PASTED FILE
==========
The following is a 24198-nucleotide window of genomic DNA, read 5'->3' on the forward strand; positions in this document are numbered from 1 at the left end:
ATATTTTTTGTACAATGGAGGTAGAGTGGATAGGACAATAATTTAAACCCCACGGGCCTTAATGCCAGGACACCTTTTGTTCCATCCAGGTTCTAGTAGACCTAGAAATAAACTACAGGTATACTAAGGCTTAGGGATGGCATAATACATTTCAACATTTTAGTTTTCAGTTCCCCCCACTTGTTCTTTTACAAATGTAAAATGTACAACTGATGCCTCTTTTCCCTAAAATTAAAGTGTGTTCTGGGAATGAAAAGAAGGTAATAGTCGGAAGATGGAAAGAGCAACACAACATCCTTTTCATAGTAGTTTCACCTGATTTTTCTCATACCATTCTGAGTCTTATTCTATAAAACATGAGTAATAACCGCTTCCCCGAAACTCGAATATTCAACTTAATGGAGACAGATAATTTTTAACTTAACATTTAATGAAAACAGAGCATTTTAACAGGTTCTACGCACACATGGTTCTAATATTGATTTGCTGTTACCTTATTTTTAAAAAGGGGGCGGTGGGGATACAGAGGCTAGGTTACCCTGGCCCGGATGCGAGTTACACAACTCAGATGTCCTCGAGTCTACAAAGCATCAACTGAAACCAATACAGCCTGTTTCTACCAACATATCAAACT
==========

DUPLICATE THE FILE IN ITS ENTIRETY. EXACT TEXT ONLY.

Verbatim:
The following is a 24198-nucleotide window of genomic DNA, read 5'->3' on the forward strand; positions in this document are numbered from 1 at the left end:
ATATTTTTTGTACAATGGAGGTAGAGTGGATAGGACAATAATTTAAACCCCACGGGCCTTAATGCCAGGACACCTTTTGTTCCATCCAGGTTCTAGTAGACCTAGAAATAAACTACAGGTATACTAAGGCTTAGGGATGGCATAATACATTTCAACATTTTAGTTTTCAGTTCCCCCCACTTGTTCTTTTACAAATGTAAAATGTACAACTGATGCCTCTTTTCCCTAAAATTAAAGTGTGTTCTGGGAATGAAAAGAAGGTAATAGTCGGAAGATGGAAAGAGCAACACAACATCCTTTTCATAGTAGTTTCACCTGATTTTTCTCATACCATTCTGAGTCTTATTCTATAAAACATGAGTAATAACCGCTTCCCCGAAACTCGAATATTCAACTTAATGGAGACAGATAATTTTTAACTTAACATTTAATGAAAACAGAGCATTTTAACAGGTTCTACGCACACATGGTTCTAATATTGATTTGCTGTTACCTTATTTTTAAAAAGGGGGCGGTGGGGATACAGAGGCTAGGTTACCCTGGCCCGGATGCGAGTTACACAACTCAGATGTCCTCGAGTCTACAAAGCATCAACTGAAACCAATACAGCCTGTTTCTACCAACATATCAAACT